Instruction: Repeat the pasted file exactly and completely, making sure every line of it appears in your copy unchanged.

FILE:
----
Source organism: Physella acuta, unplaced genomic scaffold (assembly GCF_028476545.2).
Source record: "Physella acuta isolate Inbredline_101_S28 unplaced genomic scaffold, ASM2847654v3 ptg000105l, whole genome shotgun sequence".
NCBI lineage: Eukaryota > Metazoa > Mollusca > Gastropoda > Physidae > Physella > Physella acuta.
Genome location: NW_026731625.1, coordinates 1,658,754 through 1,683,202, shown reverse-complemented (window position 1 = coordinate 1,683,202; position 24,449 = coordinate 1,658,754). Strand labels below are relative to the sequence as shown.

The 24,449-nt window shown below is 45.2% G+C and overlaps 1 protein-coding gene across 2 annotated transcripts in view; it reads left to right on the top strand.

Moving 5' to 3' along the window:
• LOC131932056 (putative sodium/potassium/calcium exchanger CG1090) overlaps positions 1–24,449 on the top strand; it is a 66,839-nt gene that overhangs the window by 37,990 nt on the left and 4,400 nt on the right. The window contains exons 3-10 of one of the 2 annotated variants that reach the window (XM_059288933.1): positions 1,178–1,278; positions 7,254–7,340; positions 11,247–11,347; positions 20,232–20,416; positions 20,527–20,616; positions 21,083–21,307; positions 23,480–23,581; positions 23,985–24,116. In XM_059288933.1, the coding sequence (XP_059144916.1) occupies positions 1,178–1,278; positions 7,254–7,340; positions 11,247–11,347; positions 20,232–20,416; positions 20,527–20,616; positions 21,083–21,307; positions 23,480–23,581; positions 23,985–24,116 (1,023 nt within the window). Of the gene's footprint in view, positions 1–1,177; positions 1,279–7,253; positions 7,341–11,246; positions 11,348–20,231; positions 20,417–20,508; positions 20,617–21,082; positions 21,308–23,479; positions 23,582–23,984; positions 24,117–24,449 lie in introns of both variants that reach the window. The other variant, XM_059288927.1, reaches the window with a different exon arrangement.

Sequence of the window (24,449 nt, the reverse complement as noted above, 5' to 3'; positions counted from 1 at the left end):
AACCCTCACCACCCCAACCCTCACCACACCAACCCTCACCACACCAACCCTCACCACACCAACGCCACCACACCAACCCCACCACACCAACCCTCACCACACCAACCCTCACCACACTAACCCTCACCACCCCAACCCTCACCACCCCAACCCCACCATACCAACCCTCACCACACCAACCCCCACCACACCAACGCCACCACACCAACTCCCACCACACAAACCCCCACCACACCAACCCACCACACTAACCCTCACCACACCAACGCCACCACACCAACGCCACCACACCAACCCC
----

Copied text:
Source organism: Physella acuta, unplaced genomic scaffold (assembly GCF_028476545.2).
Source record: "Physella acuta isolate Inbredline_101_S28 unplaced genomic scaffold, ASM2847654v3 ptg000105l, whole genome shotgun sequence".
NCBI lineage: Eukaryota > Metazoa > Mollusca > Gastropoda > Physidae > Physella > Physella acuta.
Genome location: NW_026731625.1, coordinates 1,658,754 through 1,683,202, shown reverse-complemented (window position 1 = coordinate 1,683,202; position 24,449 = coordinate 1,658,754). Strand labels below are relative to the sequence as shown.

The 24,449-nt window shown below is 45.2% G+C and overlaps 1 protein-coding gene across 2 annotated transcripts in view; it reads left to right on the top strand.

Moving 5' to 3' along the window:
• LOC131932056 (putative sodium/potassium/calcium exchanger CG1090) overlaps positions 1–24,449 on the top strand; it is a 66,839-nt gene that overhangs the window by 37,990 nt on the left and 4,400 nt on the right. The window contains exons 3-10 of one of the 2 annotated variants that reach the window (XM_059288933.1): positions 1,178–1,278; positions 7,254–7,340; positions 11,247–11,347; positions 20,232–20,416; positions 20,527–20,616; positions 21,083–21,307; positions 23,480–23,581; positions 23,985–24,116. In XM_059288933.1, the coding sequence (XP_059144916.1) occupies positions 1,178–1,278; positions 7,254–7,340; positions 11,247–11,347; positions 20,232–20,416; positions 20,527–20,616; positions 21,083–21,307; positions 23,480–23,581; positions 23,985–24,116 (1,023 nt within the window). Of the gene's footprint in view, positions 1–1,177; positions 1,279–7,253; positions 7,341–11,246; positions 11,348–20,231; positions 20,417–20,508; positions 20,617–21,082; positions 21,308–23,479; positions 23,582–23,984; positions 24,117–24,449 lie in introns of both variants that reach the window. The other variant, XM_059288927.1, reaches the window with a different exon arrangement.

Sequence of the window (24,449 nt, the reverse complement as noted above, 5' to 3'; positions counted from 1 at the left end):
AACCCTCACCACCCCAACCCTCACCACACCAACCCTCACCACACCAACCCTCACCACACCAACGCCACCACACCAACCCCACCACACCAACCCTCACCACACCAACCCTCACCACACTAACCCTCACCACCCCAACCCTCACCACCCCAACCCCACCATACCAACCCTCACCACACCAACCCCCACCACACCAACGCCACCACACCAACTCCCACCACACAAACCCCCACCACACCAACCCACCACACTAACCCTCACCACACCAACGCCACCACACCAACGCCACCACACCAACCCC